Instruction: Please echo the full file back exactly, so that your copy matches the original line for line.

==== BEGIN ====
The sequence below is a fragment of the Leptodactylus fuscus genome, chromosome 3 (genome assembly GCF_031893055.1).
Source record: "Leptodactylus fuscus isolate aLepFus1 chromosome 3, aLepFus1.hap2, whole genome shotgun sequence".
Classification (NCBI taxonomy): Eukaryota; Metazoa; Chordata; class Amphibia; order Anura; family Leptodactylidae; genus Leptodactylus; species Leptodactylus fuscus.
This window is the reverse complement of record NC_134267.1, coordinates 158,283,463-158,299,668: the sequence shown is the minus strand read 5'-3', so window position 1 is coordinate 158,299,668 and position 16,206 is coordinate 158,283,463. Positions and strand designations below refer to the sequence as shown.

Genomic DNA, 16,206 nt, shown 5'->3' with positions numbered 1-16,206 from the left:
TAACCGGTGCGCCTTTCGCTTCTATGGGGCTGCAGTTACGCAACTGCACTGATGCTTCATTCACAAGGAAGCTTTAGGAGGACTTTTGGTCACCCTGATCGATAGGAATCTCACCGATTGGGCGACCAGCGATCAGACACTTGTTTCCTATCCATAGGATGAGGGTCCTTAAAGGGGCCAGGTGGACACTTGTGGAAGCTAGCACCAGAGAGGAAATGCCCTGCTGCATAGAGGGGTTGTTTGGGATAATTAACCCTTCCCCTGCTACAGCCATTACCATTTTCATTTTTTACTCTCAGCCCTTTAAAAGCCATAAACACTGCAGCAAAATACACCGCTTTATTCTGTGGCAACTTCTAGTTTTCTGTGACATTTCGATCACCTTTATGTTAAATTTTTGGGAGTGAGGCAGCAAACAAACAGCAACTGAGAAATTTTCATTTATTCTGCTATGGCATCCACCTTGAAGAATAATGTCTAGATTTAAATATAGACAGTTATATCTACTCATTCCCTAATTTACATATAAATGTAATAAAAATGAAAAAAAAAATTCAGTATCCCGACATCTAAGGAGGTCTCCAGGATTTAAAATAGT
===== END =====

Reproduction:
The sequence below is a fragment of the Leptodactylus fuscus genome, chromosome 3 (genome assembly GCF_031893055.1).
Source record: "Leptodactylus fuscus isolate aLepFus1 chromosome 3, aLepFus1.hap2, whole genome shotgun sequence".
Classification (NCBI taxonomy): Eukaryota; Metazoa; Chordata; class Amphibia; order Anura; family Leptodactylidae; genus Leptodactylus; species Leptodactylus fuscus.
This window is the reverse complement of record NC_134267.1, coordinates 158,283,463-158,299,668: the sequence shown is the minus strand read 5'-3', so window position 1 is coordinate 158,299,668 and position 16,206 is coordinate 158,283,463. Positions and strand designations below refer to the sequence as shown.

Genomic DNA, 16,206 nt, shown 5'->3' with positions numbered 1-16,206 from the left:
TAACCGGTGCGCCTTTCGCTTCTATGGGGCTGCAGTTACGCAACTGCACTGATGCTTCATTCACAAGGAAGCTTTAGGAGGACTTTTGGTCACCCTGATCGATAGGAATCTCACCGATTGGGCGACCAGCGATCAGACACTTGTTTCCTATCCATAGGATGAGGGTCCTTAAAGGGGCCAGGTGGACACTTGTGGAAGCTAGCACCAGAGAGGAAATGCCCTGCTGCATAGAGGGGTTGTTTGGGATAATTAACCCTTCCCCTGCTACAGCCATTACCATTTTCATTTTTTACTCTCAGCCCTTTAAAAGCCATAAACACTGCAGCAAAATACACCGCTTTATTCTGTGGCAACTTCTAGTTTTCTGTGACATTTCGATCACCTTTATGTTAAATTTTTGGGAGTGAGGCAGCAAACAAACAGCAACTGAGAAATTTTCATTTATTCTGCTATGGCATCCACCTTGAAGAATAATGTCTAGATTTAAATATAGACAGTTATATCTACTCATTCCCTAATTTACATATAAATGTAATAAAAATGAAAAAAAAAATTCAGTATCCCGACATCTAAGGAGGTCTCCAGGATTTAAAATAGT